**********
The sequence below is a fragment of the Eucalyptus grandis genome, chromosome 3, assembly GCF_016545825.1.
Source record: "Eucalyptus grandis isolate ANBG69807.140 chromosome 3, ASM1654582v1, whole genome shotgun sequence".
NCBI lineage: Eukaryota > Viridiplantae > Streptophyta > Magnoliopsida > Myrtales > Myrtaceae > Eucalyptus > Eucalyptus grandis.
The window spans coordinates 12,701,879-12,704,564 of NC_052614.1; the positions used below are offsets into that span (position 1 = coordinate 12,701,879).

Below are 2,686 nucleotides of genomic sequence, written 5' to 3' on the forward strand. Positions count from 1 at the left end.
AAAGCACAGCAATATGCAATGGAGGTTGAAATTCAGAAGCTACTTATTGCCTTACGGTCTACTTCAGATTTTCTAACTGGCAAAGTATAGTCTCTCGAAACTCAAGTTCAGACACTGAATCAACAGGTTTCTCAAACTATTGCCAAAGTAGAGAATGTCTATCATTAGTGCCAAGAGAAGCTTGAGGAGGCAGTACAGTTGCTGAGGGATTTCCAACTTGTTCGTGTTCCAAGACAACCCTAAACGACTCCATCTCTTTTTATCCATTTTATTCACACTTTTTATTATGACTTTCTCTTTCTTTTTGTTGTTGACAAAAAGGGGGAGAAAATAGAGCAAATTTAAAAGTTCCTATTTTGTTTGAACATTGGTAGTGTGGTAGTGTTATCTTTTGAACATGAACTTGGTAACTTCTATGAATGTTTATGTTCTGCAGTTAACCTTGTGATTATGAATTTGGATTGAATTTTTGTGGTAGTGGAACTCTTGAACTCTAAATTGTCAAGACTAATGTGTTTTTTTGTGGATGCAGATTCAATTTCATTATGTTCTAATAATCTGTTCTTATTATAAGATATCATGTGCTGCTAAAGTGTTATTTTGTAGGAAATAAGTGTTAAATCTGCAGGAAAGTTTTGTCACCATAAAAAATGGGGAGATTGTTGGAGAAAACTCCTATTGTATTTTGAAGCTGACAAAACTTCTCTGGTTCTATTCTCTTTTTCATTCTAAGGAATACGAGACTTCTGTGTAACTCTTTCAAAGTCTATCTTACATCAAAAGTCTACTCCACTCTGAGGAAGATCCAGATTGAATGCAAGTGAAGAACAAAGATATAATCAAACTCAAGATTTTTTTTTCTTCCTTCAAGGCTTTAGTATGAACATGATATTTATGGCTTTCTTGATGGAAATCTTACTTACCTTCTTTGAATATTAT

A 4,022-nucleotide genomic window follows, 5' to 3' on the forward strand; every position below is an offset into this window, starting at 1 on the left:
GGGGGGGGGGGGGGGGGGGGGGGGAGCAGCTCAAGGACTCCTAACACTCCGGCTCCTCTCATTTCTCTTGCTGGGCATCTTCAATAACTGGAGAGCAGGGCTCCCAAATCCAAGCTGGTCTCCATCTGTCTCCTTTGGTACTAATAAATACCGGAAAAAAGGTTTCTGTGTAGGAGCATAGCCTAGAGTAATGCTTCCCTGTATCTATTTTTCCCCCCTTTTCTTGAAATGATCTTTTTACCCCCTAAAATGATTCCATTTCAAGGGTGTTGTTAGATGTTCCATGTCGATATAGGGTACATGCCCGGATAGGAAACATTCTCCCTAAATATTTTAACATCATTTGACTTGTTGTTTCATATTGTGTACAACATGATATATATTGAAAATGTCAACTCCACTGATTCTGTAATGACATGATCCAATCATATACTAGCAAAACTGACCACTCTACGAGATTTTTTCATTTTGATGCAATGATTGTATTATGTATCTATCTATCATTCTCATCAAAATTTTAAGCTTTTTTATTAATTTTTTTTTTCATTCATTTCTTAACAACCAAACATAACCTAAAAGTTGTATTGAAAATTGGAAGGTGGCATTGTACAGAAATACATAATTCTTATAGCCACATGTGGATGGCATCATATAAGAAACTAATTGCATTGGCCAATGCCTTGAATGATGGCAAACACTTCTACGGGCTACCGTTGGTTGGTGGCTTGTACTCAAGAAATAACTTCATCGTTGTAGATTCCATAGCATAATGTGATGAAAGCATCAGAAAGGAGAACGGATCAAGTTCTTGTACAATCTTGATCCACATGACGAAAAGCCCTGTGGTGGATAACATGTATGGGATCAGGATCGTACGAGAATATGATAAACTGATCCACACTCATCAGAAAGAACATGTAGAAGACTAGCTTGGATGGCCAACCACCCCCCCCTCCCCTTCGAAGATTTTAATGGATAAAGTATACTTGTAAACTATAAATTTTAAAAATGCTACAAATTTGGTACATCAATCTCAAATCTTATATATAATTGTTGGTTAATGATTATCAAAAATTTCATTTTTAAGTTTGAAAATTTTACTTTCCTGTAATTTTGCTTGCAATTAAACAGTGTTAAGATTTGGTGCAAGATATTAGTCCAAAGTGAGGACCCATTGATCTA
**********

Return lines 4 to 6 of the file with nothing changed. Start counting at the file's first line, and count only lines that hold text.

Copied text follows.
The window spans coordinates 12,701,879-12,704,564 of NC_052614.1; the positions used below are offsets into that span (position 1 = coordinate 12,701,879).

Below are 2,686 nucleotides of genomic sequence, written 5' to 3' on the forward strand. Positions count from 1 at the left end.
AAAGCACAGCAATATGCAATGGAGGTTGAAATTCAGAAGCTACTTATTGCCTTACGGTCTACTTCAGATTTTCTAACTGGCAAAGTATAGTCTCTCGAAACTCAAGTTCAGACACTGAATCAACAGGTTTCTCAAACTATTGCCAAAGTAGAGAATGTCTATCATTAGTGCCAAGAGAAGCTTGAGGAGGCAGTACAGTTGCTGAGGGATTTCCAACTTGTTCGTGTTCCAAGACAACCCTAAACGACTCCATCTCTTTTTATCCATTTTATTCACACTTTTTATTATGACTTTCTCTTTCTTTTTGTTGTTGACAAAAAGGGGGAGAAAATAGAGCAAATTTAAAAGTTCCTATTTTGTTTGAACATTGGTAGTGTGGTAGTGTTATCTTTTGAACATGAACTTGGTAACTTCTATGAATGTTTATGTTCTGCAGTTAACCTTGTGATTATGAATTTGGATTGAATTTTTGTGGTAGTGGAACTCTTGAACTCTAAATTGTCAAGACTAATGTGTTTTTTTGTGGATGCAGATTCAATTTCATTATGTTCTAATAATCTGTTCTTATTATAAGATATCATGTGCTGCTAAAGTGTTATTTTGTAGGAAATAAGTGTTAAATCTGCAGGAAAGTTTTGTCACCATAAAAAATGGGGAGATTGTTGGAGAAAACTCCTATTGTATTTTGAAGCTGACAAAACTTCTCTGGTTCTATTCTCTTTTTCATTCTAAGGAATACGAGACTTCTGTGTAACTCTTTCAAAGTCTATCTTACATCAAAAGTCTACTCCACTCTGAGGAAGATCCAGATTGAATGCAAGTGAAGAACAAAGATATAATCAAACTCAAGATTTTTTTTTCTTCCTTCAAGGCTTTAGTATGAACATGATATTTATGGCTTTCTTGATGGAAATCTTACTTACCTTCTTTGAATATTAT